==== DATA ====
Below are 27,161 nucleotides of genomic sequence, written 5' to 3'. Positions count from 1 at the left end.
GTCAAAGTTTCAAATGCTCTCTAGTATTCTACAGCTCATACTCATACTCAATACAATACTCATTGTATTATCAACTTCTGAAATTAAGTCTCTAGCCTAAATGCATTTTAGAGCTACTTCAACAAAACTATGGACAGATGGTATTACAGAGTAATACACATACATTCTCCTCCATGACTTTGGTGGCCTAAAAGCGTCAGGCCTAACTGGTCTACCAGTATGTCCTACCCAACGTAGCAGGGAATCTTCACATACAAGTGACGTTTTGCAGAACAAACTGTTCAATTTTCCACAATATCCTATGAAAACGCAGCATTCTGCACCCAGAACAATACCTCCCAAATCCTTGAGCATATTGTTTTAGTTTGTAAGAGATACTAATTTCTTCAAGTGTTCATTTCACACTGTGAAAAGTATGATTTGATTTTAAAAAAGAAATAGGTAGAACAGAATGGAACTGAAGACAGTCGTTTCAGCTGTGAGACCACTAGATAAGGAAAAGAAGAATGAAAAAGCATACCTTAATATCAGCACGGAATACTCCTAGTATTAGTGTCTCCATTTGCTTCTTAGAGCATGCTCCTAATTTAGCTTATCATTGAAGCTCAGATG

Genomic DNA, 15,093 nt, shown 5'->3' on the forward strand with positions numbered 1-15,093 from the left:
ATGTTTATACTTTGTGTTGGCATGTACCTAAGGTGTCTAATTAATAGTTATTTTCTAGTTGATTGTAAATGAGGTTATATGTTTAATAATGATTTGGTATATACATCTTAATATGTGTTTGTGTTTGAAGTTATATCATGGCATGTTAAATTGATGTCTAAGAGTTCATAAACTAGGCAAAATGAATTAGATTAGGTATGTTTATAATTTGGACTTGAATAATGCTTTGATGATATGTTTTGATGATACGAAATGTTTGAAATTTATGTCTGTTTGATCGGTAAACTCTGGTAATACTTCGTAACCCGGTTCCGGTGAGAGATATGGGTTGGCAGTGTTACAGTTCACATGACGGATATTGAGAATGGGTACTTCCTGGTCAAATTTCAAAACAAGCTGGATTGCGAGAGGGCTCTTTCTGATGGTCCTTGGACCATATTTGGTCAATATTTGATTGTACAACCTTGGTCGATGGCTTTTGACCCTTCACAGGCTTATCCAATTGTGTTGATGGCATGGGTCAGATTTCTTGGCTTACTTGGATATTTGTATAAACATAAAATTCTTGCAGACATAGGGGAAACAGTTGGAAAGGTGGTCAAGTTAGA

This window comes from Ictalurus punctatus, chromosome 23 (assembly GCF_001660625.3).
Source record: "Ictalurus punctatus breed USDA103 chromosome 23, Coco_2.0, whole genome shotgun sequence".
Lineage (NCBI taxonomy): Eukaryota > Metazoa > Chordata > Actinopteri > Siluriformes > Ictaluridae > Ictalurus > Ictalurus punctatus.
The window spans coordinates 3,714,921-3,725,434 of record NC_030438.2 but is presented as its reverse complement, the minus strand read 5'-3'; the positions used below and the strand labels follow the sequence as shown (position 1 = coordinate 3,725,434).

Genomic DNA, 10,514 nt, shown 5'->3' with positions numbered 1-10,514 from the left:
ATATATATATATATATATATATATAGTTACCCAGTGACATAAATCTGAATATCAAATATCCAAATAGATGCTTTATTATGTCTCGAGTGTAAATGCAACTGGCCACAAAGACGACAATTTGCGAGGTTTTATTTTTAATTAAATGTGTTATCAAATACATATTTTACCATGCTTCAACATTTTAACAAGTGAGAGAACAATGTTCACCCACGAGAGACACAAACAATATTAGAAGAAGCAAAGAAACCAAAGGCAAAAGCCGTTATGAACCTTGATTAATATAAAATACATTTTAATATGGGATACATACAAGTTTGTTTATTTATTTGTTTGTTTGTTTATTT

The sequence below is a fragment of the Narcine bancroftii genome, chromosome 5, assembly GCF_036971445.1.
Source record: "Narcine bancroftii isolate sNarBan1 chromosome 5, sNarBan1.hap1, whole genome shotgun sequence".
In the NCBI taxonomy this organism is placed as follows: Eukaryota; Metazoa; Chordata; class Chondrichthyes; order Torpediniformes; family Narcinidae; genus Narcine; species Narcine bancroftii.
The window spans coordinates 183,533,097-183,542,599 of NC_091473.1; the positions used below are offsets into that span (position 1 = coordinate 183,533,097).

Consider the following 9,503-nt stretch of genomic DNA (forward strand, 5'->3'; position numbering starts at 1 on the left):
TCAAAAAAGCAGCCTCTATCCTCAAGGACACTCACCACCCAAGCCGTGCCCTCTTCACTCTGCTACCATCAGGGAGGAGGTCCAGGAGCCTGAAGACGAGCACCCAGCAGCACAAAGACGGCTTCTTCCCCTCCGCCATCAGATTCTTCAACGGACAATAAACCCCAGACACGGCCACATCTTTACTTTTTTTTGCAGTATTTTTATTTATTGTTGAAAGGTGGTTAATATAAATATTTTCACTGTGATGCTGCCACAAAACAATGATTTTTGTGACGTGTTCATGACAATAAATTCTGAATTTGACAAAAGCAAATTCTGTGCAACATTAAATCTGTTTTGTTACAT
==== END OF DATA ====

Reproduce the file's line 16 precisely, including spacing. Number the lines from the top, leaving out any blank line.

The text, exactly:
TCAAAAAAGCAGCCTCTATCCTCAAGGACACTCACCACCCAAGCCGTGCCCTCTTCACTCTGCTACCATCAGGGAGGAGGTCCAGGAGCCTGAAGACGAGCACCCAGCAGCACAAAGACGGCTTCTTCCCCTCCGCCATCAGATTCTTCAACGGACAATAAACCCCAGACACGGCCACATCTTTACTTTTTTTTGCAGTATTTTTATTTATTGTTGAAAGGTGGTTAATATAAATATTTTCACTGTGATGCTGCCACAAAACAATGATTTTTGTGACGTGTTCATGACAATAAATTCTGAATTTGACAAAAGCAAATTCTGTGCAACATTAAATCTGTTTTGTTACAT